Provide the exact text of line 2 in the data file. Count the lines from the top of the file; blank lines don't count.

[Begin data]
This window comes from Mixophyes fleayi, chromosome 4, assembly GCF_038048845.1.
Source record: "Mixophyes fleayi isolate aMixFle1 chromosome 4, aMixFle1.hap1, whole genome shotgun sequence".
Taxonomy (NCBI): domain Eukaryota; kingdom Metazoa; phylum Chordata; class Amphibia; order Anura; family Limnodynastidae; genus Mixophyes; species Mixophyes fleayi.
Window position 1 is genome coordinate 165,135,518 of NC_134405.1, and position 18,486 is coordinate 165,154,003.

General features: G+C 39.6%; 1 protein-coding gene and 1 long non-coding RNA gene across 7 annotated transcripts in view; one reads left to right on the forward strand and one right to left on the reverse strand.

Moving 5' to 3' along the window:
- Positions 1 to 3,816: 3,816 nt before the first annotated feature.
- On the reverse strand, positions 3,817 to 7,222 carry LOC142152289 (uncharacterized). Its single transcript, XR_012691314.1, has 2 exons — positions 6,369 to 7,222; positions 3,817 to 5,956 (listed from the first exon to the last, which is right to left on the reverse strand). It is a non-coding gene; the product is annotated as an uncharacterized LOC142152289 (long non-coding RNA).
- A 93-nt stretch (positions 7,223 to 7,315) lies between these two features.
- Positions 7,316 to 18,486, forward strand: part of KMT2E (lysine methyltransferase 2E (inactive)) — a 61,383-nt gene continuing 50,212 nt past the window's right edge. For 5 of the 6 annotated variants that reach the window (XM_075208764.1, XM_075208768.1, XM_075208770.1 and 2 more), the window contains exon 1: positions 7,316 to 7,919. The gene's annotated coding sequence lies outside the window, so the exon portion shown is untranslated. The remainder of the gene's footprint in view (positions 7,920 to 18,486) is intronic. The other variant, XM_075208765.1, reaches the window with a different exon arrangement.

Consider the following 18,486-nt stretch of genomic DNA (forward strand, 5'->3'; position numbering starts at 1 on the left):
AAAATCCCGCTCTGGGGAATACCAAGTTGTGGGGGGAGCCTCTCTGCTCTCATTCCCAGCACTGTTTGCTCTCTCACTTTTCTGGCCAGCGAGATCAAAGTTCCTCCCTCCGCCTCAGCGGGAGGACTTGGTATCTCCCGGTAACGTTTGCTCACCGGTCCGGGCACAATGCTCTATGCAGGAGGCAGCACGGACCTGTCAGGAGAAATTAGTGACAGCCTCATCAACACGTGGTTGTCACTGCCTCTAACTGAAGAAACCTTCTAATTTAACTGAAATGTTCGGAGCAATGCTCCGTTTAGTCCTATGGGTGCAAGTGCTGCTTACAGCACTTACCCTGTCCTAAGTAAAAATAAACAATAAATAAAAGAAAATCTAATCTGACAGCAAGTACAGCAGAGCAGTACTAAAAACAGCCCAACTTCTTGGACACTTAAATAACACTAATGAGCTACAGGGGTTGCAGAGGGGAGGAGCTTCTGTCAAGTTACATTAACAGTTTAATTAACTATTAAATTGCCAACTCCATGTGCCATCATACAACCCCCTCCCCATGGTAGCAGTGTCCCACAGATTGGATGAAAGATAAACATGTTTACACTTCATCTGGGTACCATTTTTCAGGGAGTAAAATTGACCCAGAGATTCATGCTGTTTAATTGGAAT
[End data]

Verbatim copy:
Source record: "Mixophyes fleayi isolate aMixFle1 chromosome 4, aMixFle1.hap1, whole genome shotgun sequence".